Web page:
June 2013
Volume 54, Issue 15
ARVO Annual Meeting Abstract  |   June 2013
ALDH1A3 mutations cause recessive anophthalmia and microphthalmia
Author Affiliations & Notes
  • Lucas Fares Taie
    GENETICS, INSERM U781, Paris, France
  • Sylvie Gerber
    GENETICS, INSERM U781, Paris, France
  • Nicolas Chassaing
    GENETICS, CHU Toulouse, TOULOUSE, France
  • Jill Clayton-Smith
    Genetic Medicine, St Mary's Hospital, Manchester, United Kingdom
  • Eduardo Silva
    Ophthalmology, Coimbra University Hospital, Coimbra, Portugal
  • Arnold Munnich
    GENETICS, INSERM U781, Paris, France
  • Patrick Calvas
    GENETICS, CHU Toulouse, TOULOUSE, France
  • Josseline Kaplan
    GENETICS, INSERM U781, Paris, France
  • Nicola Ragge
    Clinical Genetics, University Hospital Southampton, Southampton, United Kingdom
  • Jean-Michel Rozet
    GENETICS, INSERM U781, Paris, France
  • Footnotes
    Commercial Relationships Lucas Fares Taie, None; Sylvie Gerber, None; Nicolas Chassaing, None; Jill Clayton-Smith, None; Eduardo Silva, None; Arnold Munnich, None; Patrick Calvas, None; Josseline Kaplan, None; Nicola Ragge, None; Jean-Michel Rozet, None
  • Footnotes
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Investigative Ophthalmology & Visual Science June 2013, Vol.54, 3363. doi:
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      Lucas Fares Taie, Sylvie Gerber, Nicolas Chassaing, Jill Clayton-Smith, Eduardo Silva, Arnold Munnich, Patrick Calvas, Josseline Kaplan, Nicola Ragge, Jean-Michel Rozet; ALDH1A3 mutations cause recessive anophthalmia and microphthalmia. Invest. Ophthalmol. Vis. Sci. 2013;54(15):3363.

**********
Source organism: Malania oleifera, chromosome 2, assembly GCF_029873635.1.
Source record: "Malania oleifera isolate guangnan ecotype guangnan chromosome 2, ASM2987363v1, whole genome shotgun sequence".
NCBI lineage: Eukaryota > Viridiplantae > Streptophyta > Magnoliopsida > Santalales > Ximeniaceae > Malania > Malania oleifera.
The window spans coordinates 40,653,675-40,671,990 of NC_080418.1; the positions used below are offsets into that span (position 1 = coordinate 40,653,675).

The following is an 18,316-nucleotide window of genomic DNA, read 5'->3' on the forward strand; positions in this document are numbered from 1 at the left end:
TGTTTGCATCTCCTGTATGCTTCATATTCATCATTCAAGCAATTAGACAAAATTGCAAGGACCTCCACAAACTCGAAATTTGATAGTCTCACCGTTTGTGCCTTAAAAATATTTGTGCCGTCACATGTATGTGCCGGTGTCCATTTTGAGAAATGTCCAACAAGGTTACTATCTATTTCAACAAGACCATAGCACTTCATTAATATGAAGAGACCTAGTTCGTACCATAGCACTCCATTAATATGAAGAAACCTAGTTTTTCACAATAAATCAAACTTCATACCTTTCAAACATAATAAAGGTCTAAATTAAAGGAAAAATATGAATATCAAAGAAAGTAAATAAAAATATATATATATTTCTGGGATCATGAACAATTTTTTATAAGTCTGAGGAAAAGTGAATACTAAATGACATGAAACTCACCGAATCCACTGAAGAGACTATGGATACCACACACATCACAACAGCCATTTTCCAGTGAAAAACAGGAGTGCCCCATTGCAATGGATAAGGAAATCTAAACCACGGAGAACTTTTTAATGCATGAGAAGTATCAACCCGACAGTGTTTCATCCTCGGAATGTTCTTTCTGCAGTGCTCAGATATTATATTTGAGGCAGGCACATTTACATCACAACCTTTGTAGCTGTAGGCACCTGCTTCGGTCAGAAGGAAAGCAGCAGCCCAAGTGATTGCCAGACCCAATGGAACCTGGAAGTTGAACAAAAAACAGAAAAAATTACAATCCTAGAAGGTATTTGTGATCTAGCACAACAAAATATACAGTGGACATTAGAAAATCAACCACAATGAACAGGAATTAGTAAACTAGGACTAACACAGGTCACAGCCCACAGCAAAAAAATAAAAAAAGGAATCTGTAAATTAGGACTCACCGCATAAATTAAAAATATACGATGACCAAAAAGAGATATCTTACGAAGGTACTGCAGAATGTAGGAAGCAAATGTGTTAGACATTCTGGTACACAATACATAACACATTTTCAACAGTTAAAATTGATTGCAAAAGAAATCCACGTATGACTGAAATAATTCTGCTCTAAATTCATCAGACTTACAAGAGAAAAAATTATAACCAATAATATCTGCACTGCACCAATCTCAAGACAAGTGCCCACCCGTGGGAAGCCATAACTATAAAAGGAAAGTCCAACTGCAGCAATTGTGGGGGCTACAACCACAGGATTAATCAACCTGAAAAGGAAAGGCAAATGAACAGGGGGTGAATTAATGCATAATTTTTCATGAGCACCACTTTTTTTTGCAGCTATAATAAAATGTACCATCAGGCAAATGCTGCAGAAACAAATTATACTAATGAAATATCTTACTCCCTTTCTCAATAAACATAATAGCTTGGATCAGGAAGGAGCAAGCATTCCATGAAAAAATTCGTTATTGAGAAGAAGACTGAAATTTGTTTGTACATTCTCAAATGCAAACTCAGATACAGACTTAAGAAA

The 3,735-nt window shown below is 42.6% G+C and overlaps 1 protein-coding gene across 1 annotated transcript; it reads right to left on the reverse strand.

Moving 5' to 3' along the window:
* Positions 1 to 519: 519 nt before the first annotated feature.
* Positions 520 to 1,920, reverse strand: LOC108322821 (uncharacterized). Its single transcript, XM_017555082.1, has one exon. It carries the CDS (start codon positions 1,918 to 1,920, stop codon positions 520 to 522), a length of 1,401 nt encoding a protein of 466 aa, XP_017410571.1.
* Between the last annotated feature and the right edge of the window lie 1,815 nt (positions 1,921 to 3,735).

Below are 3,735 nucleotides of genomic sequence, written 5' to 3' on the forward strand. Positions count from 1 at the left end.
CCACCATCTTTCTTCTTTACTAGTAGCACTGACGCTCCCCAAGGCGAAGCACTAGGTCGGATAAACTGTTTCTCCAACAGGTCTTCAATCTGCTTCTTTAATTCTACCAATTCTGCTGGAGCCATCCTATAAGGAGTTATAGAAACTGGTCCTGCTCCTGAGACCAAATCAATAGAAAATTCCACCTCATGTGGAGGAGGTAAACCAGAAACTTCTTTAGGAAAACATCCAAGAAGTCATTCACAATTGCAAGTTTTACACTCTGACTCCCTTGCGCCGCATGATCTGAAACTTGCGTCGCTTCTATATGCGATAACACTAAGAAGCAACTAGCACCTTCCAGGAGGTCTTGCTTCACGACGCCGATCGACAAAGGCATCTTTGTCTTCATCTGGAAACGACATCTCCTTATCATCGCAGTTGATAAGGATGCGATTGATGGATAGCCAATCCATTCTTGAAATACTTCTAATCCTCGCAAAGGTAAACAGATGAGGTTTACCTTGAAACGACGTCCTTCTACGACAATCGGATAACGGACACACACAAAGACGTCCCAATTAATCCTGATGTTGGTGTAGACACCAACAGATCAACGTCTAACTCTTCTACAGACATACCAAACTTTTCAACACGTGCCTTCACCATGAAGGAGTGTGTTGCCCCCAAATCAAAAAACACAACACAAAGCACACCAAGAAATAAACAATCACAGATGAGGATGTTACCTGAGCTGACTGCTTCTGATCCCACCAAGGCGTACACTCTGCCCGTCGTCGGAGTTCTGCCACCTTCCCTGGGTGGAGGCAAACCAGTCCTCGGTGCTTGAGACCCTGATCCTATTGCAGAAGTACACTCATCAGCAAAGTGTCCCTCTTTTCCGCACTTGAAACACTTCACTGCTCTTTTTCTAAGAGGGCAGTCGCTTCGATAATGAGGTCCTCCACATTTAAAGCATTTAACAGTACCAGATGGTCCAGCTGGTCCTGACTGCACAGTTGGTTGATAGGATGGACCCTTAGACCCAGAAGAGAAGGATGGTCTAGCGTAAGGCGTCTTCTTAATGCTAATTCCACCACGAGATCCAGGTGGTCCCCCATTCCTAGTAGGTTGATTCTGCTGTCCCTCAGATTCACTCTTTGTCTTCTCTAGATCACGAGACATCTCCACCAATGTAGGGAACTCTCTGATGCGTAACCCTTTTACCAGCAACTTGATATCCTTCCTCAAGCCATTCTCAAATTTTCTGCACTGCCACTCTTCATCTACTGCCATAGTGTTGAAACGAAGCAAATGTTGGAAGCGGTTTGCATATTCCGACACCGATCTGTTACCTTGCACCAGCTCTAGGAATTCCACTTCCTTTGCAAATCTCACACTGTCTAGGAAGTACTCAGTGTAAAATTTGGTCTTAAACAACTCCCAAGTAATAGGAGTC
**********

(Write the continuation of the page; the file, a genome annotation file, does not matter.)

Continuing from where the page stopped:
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      © ARVO (1962-2015); The Authors (2016-present)

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Purpose: Anophthalmia and microphthalmia (A/M) are early eye development anomalies resulting in absent or small ocular globes, respectively. A/Ms occur as syndromic or nonsyndromic forms. They are genetically heterogenous with some mutations in some genes responsible for both anophthalmia and microphthalmia. The purpose of this study was to identify the disease gene involved in A/M in a large inbreed Pakistani Family and other unrelated A/M families.

Methods: A combination of homozygosity mapping, exome sequencing and Sanger sequencing, was used to identify the disease mutation in the Pakistani family and to screen the ALDH1A3 gene for mutations in additional unrelated A/M patients.

Results: We identified homozygosity for a missense mutation in the gene encoding the A3 isoform of the aldehyde dehydrogenase 1 (ALDH1A3) in the Pakistani family. The screening of the gene is a cohort of A/M patients excluding known A/M genes allowed identifying two additional homozygote ALDH1A3 mutations including another missense change and a splice-site mutation in two consanguineous families. The review of the clinical files of patients showed that patients with ALDH1A3 mutations had A/M with occasional orbital cystic, neurological and cardiac anomalies.

Conclusions: ALDH1A3 is a key enzyme in the formation of a retinoic acid gradient along the dorso-ventral axis during the early eye development. Transitory expression of mutant ALDH1A3 cDNAs showed that both missense mutations reduce the accumulation of the enzyme, potentially leading to altered retinoic acid synthesis. While the role of retinoic acid signaling in eye development is well established, our findings provide genetic evidence of a direct link between retinoic acid synthesis dysfunction and early eye development in human.

Keywords: 539 genetics • 638 pathology: human • 497 development  

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